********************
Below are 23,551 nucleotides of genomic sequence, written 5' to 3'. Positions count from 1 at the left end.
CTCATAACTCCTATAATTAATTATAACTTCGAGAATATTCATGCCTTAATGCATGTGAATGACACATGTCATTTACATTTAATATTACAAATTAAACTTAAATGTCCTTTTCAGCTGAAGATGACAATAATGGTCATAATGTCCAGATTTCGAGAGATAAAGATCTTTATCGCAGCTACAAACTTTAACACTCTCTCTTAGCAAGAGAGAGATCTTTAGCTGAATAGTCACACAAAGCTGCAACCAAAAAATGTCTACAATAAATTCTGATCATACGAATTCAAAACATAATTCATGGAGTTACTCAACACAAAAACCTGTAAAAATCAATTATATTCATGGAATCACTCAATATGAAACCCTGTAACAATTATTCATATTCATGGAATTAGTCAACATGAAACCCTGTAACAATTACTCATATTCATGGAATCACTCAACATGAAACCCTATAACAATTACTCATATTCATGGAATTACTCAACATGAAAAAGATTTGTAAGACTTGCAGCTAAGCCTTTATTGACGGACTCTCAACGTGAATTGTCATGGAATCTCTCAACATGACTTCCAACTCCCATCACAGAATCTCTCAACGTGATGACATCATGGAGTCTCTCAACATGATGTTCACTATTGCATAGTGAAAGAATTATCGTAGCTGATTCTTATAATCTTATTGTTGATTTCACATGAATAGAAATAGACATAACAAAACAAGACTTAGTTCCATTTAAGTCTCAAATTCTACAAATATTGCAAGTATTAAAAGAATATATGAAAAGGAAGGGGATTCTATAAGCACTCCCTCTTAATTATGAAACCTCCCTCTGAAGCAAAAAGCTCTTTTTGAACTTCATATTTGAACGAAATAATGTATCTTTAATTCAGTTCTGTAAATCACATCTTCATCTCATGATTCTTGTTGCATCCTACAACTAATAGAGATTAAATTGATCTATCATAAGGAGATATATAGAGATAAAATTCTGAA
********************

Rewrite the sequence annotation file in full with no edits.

Below are 23,551 nucleotides of genomic sequence, written 5' to 3'. Positions count from 1 at the left end.
CTCATAACTCCTATAATTAATTATAACTTCGAGAATATTCATGCCTTAATGCATGTGAATGACACATGTCATTTACATTTAATATTACAAATTAAACTTAAATGTCCTTTTCAGCTGAAGATGACAATAATGGTCATAATGTCCAGATTTCGAGAGATAAAGATCTTTATCGCAGCTACAAACTTTAACACTCTCTCTTAGCAAGAGAGAGATCTTTAGCTGAATAGTCACACAAAGCTGCAACCAAAAAATGTCTACAATAAATTCTGATCATACGAATTCAAAACATAATTCATGGAGTTACTCAACACAAAAACCTGTAAAAATCAATTATATTCATGGAATCACTCAATATGAAACCCTGTAACAATTATTCATATTCATGGAATTAGTCAACATGAAACCCTGTAACAATTACTCATATTCATGGAATCACTCAACATGAAACCCTATAACAATTACTCATATTCATGGAATTACTCAACATGAAAAAGATTTGTAAGACTTGCAGCTAAGCCTTTATTGACGGACTCTCAACGTGAATTGTCATGGAATCTCTCAACATGACTTCCAACTCCCATCACAGAATCTCTCAACGTGATGACATCATGGAGTCTCTCAACATGATGTTCACTATTGCATAGTGAAAGAATTATCGTAGCTGATTCTTATAATCTTATTGTTGATTTCACATGAATAGAAATAGACATAACAAAACAAGACTTAGTTCCATTTAAGTCTCAAATTCTACAAATATTGCAAGTATTAAAAGAATATATGAAAAGGAAGGGGATTCTATAAGCACTCCCTCTTAATTATGAAACCTCCCTCTGAAGCAAAAAGCTCTTTTTGAACTTCATATTTGAACGAAATAATGTATCTTTAATTCAGTTCTGTAAATCACATCTTCATCTCATGATTCTTGTTGCATCCTACAACTAATAGAGATTAAATTGATCTATCATAAGGAGATATATAGAGATAAAATTCTGAA